“Phantom”

With the Oscars this past Sunday, it’s nice to look back on 2012’s year in film because it was one of the best in a while. This year, however, has been a completely different story. Although it’s a general rule that January and February are never the best months for movies, last year had some hits like The Grey and Chronicle, but 2013 has been especially awful so far. From comedies that miss the mark (Identity Thief and the abysmal Movie 43) to really disappointing sequels (A Good Day to Die Hard and Texas Chainsaw 3D), this year has already started off on a horrible note for movie fans. Phantom was a film that before a week or two ago I had no idea even existed. After doing some research, it actually looked like one of those rare sleeper films that actually could have been thrilling if executed well. Ed Harris and David Duchovny are pretty respectable actors and the plot looked interesting (it’s weird seeing the Cold War from the Russian side), so going into this movie I was actually pretty optimistic. Unfortunately, this movie follows the trend of January and February films that leave you nothing but greatly disappointed.

From Tom Robinson, the writer and director of Lonely Hearts, Phantom follows the story of a haunted Captain of a Soviet submarine as he leaves behind his family to lead a mission cloaked in mystery. As they dive deeper and deeper into the ocean, secrets are revealed as the Captain slowly realizes that the keys to preventing a nuclear war are in his hands.

While this might sound confusing, one of my major problems with this film may also be one of its biggest strengths. The dialogue throughout the film is very specific and thorough in regards to nautical terms and ideologies. Now for some, like individuals that have worked on submarines or who follow them regularly, this is a fantastic positive because it allows these specific audiences to really immerse themselves into the situations presented. I’m sure that anyone who has a love for nautical history and terminology will really enjoy this film and what it has to offer and rightfully so. However, for the other portion of audience members like myself, such specific dialogue comes off as really confusing and jarring. Because I had no idea what the crew and Captain were talking about, I really couldn’t empathize with them or even realize what was going on for that matter, that’s how specific the jargon is.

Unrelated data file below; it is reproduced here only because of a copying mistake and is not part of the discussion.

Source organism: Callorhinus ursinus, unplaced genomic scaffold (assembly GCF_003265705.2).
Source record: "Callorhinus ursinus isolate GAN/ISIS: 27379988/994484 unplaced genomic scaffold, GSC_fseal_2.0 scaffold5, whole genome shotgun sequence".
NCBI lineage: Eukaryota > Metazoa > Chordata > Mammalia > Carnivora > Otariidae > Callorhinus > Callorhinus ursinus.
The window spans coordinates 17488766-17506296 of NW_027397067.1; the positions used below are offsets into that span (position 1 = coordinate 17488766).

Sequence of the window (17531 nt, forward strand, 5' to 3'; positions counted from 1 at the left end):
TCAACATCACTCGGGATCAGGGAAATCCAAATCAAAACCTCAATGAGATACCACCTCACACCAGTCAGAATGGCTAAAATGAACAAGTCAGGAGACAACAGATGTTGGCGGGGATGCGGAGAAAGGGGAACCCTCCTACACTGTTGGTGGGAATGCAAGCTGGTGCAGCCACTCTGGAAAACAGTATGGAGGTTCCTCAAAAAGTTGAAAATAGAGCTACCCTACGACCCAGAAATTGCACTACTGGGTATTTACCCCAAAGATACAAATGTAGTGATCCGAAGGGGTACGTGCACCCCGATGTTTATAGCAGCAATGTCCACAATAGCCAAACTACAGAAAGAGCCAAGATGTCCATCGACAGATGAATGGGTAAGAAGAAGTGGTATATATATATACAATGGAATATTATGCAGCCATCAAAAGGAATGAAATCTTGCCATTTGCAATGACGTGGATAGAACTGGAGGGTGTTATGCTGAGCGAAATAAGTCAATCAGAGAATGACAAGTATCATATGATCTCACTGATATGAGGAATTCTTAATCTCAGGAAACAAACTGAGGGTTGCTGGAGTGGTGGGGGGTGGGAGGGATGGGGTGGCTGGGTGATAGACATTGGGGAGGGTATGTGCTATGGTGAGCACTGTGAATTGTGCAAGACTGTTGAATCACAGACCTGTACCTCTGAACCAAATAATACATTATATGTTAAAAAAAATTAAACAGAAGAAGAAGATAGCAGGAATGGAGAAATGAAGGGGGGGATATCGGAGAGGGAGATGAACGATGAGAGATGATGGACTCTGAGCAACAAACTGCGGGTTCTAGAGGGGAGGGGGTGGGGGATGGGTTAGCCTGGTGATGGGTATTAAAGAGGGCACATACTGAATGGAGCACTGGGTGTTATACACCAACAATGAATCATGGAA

Whether it was because of the dialogue or something else entirely, another main problem with Phantom is that it just doesn’t make you care about any of the events on screen. None of the actors give likable or emotional performances, so any tragic moment on screen doesn’t resonant emotionally; bottom line: everyone felt expendable. There’s a point towards the end where I could tell the filmmakers were going for a huge catastrophe that was supposed to elicit emotions in the audience, but by that point I was so distant from the film that I couldn’t bring myself to care. On top of this, the film took way to long to get started. About 50 minutes into the 90 minute film is where secrets start to come out, is when the true purpose of the mission gets revealed, and is when see somewhat interesting action play out, which is a ridiculously long lime in such a short film.

Phantom is a film that I wanted to like but really just couldn’t bring myself to. Boring and uninspired, the film dragged on from one attempt at being suspenseful or emotional to the next. Like I stated before, someone who is really fascinated by nautical adventures, and more specifically submarines, might really find this film enjoyable and possibly gripping. However, when you play to a very specific audience, you must be ready for the individuals outside of that audience, which in this case is a lot of people, to see past that to what the film really is: dull, poorly acted and written, and really, really confusing.

Review by Nick Franco

2/10

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